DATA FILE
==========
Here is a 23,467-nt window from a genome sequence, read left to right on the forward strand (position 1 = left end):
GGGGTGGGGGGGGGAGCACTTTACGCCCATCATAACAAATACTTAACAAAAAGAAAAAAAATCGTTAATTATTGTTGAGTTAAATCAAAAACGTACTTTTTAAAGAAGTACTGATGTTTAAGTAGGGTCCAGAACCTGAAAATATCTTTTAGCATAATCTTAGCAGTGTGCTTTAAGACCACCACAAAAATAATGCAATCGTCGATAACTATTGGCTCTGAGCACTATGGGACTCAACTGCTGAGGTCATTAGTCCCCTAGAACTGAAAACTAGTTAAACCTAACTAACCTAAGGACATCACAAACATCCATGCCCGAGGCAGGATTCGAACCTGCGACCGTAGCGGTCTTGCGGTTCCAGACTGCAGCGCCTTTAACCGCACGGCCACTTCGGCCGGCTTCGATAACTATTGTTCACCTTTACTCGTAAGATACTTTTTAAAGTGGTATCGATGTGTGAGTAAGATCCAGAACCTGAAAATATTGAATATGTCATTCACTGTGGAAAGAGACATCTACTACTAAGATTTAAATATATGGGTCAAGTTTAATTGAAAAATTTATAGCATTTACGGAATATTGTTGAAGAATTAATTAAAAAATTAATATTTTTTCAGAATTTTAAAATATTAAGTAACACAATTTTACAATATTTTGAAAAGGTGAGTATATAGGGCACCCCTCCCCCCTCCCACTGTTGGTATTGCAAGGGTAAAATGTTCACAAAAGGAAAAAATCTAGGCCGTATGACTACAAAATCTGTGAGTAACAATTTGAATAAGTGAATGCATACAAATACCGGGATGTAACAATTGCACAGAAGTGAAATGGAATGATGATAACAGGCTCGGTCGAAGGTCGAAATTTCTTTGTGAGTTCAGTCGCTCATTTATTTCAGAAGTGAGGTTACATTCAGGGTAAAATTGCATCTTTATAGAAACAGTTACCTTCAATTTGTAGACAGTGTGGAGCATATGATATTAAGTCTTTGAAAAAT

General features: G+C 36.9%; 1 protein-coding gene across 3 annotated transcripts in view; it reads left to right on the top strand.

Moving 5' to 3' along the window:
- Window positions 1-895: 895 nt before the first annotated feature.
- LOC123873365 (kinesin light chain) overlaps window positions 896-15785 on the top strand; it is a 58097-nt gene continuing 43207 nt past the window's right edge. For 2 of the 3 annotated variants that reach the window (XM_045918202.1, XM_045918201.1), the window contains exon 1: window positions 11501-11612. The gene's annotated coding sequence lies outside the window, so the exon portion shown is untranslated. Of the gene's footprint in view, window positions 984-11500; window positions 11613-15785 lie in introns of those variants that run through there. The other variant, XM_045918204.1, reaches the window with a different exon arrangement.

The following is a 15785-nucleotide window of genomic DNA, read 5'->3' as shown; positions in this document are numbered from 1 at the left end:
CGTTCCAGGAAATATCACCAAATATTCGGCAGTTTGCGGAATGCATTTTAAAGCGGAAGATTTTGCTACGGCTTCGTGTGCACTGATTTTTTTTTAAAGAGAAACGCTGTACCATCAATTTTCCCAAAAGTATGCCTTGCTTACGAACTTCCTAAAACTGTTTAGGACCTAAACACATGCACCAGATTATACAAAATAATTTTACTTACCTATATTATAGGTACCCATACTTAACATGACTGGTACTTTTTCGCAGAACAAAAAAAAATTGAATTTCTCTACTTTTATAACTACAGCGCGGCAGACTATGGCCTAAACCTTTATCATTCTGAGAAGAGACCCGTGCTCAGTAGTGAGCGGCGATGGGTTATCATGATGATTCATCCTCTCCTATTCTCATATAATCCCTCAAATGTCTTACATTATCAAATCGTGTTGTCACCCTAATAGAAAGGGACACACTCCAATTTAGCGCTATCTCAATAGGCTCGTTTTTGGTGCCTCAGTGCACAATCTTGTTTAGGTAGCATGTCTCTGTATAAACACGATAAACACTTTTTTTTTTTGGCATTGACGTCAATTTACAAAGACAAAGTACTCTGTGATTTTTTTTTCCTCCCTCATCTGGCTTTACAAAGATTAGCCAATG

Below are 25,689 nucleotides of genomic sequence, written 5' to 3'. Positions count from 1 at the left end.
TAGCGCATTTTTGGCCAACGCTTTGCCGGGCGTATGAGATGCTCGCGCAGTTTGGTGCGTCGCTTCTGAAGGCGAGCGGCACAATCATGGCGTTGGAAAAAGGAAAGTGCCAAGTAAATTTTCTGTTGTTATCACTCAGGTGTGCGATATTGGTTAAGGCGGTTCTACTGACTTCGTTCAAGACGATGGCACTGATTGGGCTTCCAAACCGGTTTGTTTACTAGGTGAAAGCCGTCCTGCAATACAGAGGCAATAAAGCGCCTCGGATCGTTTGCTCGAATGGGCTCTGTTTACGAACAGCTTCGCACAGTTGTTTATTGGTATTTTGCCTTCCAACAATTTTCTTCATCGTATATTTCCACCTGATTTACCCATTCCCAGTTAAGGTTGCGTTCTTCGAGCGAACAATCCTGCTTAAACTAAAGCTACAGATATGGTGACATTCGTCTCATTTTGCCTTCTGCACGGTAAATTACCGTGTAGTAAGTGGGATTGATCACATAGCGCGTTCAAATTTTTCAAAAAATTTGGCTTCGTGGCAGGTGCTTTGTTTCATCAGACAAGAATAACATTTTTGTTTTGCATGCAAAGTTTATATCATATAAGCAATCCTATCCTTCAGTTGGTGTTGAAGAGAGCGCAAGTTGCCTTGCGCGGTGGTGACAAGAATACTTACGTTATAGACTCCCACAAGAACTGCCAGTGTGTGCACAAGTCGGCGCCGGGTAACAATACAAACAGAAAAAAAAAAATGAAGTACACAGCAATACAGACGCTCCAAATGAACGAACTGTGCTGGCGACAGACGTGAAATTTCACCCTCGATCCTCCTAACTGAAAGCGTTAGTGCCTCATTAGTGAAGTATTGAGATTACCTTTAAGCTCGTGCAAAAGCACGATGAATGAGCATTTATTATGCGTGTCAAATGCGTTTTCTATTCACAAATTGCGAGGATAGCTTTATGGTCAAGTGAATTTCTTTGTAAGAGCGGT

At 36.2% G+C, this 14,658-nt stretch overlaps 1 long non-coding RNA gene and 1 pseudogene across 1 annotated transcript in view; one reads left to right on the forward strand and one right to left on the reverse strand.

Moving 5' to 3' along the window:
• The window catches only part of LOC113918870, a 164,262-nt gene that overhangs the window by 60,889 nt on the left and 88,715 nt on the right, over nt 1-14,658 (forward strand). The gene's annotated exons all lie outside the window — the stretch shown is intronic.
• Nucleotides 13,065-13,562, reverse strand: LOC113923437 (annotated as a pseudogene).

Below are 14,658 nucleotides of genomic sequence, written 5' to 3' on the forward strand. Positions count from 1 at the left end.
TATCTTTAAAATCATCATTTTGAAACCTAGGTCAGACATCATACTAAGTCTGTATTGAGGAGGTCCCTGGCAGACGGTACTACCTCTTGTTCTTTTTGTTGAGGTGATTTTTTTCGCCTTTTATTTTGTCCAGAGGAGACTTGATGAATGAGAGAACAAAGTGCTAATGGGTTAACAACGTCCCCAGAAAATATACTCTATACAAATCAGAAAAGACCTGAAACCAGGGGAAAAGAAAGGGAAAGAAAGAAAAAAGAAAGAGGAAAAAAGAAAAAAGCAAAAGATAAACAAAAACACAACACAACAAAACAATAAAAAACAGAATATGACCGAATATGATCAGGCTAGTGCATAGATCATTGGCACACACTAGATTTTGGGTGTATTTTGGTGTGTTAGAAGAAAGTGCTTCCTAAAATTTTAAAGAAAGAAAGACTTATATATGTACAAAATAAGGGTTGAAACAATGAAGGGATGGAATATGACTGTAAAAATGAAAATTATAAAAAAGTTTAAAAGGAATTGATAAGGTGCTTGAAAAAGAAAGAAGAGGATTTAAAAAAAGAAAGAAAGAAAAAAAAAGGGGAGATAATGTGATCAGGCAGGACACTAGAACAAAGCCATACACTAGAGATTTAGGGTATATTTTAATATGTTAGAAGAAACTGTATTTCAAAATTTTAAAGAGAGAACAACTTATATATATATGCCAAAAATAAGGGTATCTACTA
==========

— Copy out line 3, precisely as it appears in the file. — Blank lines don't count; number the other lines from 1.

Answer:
General features: G+C 36.9%; 1 protein-coding gene across 3 annotated transcripts in view; it reads left to right on the top strand.